Rent Relic (2020)

3.0 of 5 from 185 ratings
1h 29min
Rent Relic Online DVD & Blu-ray Rental
  • General info
  • Available formats
Synopsis:
When elderly mother Edna (Robyn Nevin), inexplicably vanishes, her daughter Kay (Emily Mortimer) and granddaughter Sam (Bella Heathcote) rush to their family's decaying country home. When Edna returns her behaviour is strangely volatile.
Actors:
, , , , , , , Christina O'Neill, , , Ellie Dewhurst, Isabella Clegg, Alex Cotterell, ,
Directors:
Natalie Erika James
Producers:
Jake Gyllenhaal, Riva Marker, Anna McLeish, Sarah Shaw
Writers:
Natalie Erika James, Christian White
Studio:
Signature Entertainment
Genres:
Drama, Horror, New Releases, Thrillers
Countries:
Australia
BBFC:
Release Date:
18/01/2021
Run Time:
89 minutes
Languages:
English Dolby Digital 5.1
Subtitles:
English Hard of Hearing
DVD Regions:
Region 2
Formats:
Pal
Aspect Ratio:
Widescreen 2.40:1
Colour:
Colour
BBFC:
Release Date:
18/01/2021
Run Time:
94 minutes
Languages:
English Dolby Digital 5.1
Subtitles:
English Hard of Hearing
Formats:
Pal
Aspect Ratio:
Widescreen 2.40:1
Colour:
Colour
BLU-RAY Regions:
B
Bonus:
  • London Film Festival 2020 - Natalie Erika James Intro and Q&A hosted by Michael Blyth
  • Interviews
  • 'Relic' Shoot Time Lapse
  • Behind the Scenes: 'Lost' and 'Stunts'

Rent other films like Relic

Reviews (3) of Relic

Psychological horror of intergenerational relationships - Relic review by PD

Spoiler Alert
27/01/2021

Probably not the thing to watch late at night if you live in a dark, creaky old house with your elderly mother, but this highly original piece by Japanese Australian first-timer Natalie Erika James is for the most part a compelling psychological horror. There's terrifying dreams, deeply buried memories of traumas past, plaster infested with creeping black mould and a scrabbling noise in the brickwork, nasty-looking bruises across breastbones and strips of skin that shear away from flesh. But in many ways the movie’s simplest conceit is its most chilling and gives rise to its most impressively scarifying filmmaking: a house as metaphor for the mind of its inhabitant. So when that inhabitant is slowly losing herself to dementia, the house begins to collapse in on itself, a labyrinth of dead ends, foreshortened impossible geometries and doorways that turn into solid walls behind your back. If growing up is often portrayed as realising you can never go home again, here growing old is realising that even as home betrays you, you can never get away from it.

The house's longtime resident is Edna (Robyn Nevin), whose long white hair is a handy indicator of how together she is — neatly pinned back when she’s her spiky self, loose and straggly when she’s become disoriented. It's full of post-it notes bearing reminders that range from the banal, like “take pills,” to the cryptic — like “don’t follow it.” For a time she seems fine, merely irritated to be treated like an invalid, but soon starts to deteriorate, and daughter Kay is faced with tough decisions about her mother’s future while also being troubled by nightmares and noises that send her creeping through darkened hallways at night — a motif that admittedly becomes increasingly unsubtle and rather overused. DP Charlie Sarroff’s photography is terrific though, with patient, observant frames accumulating mood steadily; things that are cheerful become ominous, like the pulsing of Christmas tree lights, and images such as Edna working at her candle art, become inexplicably sinister.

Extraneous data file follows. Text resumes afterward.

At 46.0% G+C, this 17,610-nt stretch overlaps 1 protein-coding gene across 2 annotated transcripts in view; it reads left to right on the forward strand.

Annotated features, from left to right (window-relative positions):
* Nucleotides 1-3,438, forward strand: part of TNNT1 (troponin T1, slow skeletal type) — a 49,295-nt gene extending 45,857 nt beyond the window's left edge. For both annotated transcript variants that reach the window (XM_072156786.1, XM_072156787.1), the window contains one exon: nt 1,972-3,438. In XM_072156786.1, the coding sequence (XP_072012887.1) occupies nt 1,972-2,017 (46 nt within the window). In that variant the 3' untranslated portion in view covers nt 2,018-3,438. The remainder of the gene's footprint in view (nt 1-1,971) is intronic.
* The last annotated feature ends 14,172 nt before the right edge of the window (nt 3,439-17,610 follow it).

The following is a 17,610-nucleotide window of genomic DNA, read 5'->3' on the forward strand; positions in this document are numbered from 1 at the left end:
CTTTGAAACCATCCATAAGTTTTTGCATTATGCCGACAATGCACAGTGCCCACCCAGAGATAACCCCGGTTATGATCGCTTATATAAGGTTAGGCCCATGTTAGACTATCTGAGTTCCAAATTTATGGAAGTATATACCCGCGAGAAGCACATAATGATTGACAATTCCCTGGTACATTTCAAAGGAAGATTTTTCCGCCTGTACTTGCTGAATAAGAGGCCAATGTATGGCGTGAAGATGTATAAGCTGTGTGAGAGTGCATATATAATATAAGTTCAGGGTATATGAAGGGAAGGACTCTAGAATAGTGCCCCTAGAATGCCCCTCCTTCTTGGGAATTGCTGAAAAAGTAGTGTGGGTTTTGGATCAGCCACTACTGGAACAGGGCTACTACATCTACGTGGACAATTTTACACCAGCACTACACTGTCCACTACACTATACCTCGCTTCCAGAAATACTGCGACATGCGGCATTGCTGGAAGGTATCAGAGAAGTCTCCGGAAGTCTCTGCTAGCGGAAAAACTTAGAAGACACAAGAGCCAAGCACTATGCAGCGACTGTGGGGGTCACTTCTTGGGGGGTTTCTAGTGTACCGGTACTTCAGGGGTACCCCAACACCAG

There are times when you can't help thinking that a lot of the women’s anxiety could be dissipated with a couple of 100-watt lightbulbs, and occasionally James overplays her horror-movie hand and we notice the contrivances. But generally, though, the excesses are forgiven due to the cleanly drawn psychologies of the three actors, whose excellent performances neatly draw the intergenerational relationships between grandmother, mother and daughter with great subtlety and insight; we observe the sad truism of how a daughter can deeply love her mother while also despising or fearing the ageing version of her own self that Mum represents. More to come, hopefully, from a talented director.

3 out of 3 members found this review helpful.

Age Concern - Relic review by TE

Spoiler Alert
14/02/2021

Yet another 'horror' film that depends almost entirely on darkness as a substitute for more subtle visual and sonic effects. It is often quite a challenge to work out what is going on.

The subject is dementia and the creepy house is used as a clunky metaphor for the unravelling mind of the oldest of the three female leads. However, any serious examination of dementia is scrapped in favour of cheap scare tactics and lingering shots of impenetrable shadows.

There is clearly meant to be some commentary about the mystic bond between grandmother, daughter and granddaughter, but this becomes grimly laughable when the two younger women are forced to beat the living daylights out of the grandmother, before pulling all her hair out and cradling her in a sinister embrace.

There is nothing original here and the only unsettling aspect is the inflated seriousness of the interviews in the disc extras.

0 out of 1 members found this review helpful.

Just about alright - Relic review by KB

Spoiler Alert
15/02/2021

I suppose it was o.k & it just about retained my interest but i wouldn't watch it again or recommend it to anyone .It's quite well done for what it is & it's not too long which was good as about halfway through i was wondering when it was going to end .

0 out of 0 members found this review helpful.

Help & support

Find answers to frequently asked questions and contact us should you need to

How It Works

See prices and levels and find out how Cinema Paradiso service works

Friends for Films

Invite your friends to join and get free subscription each month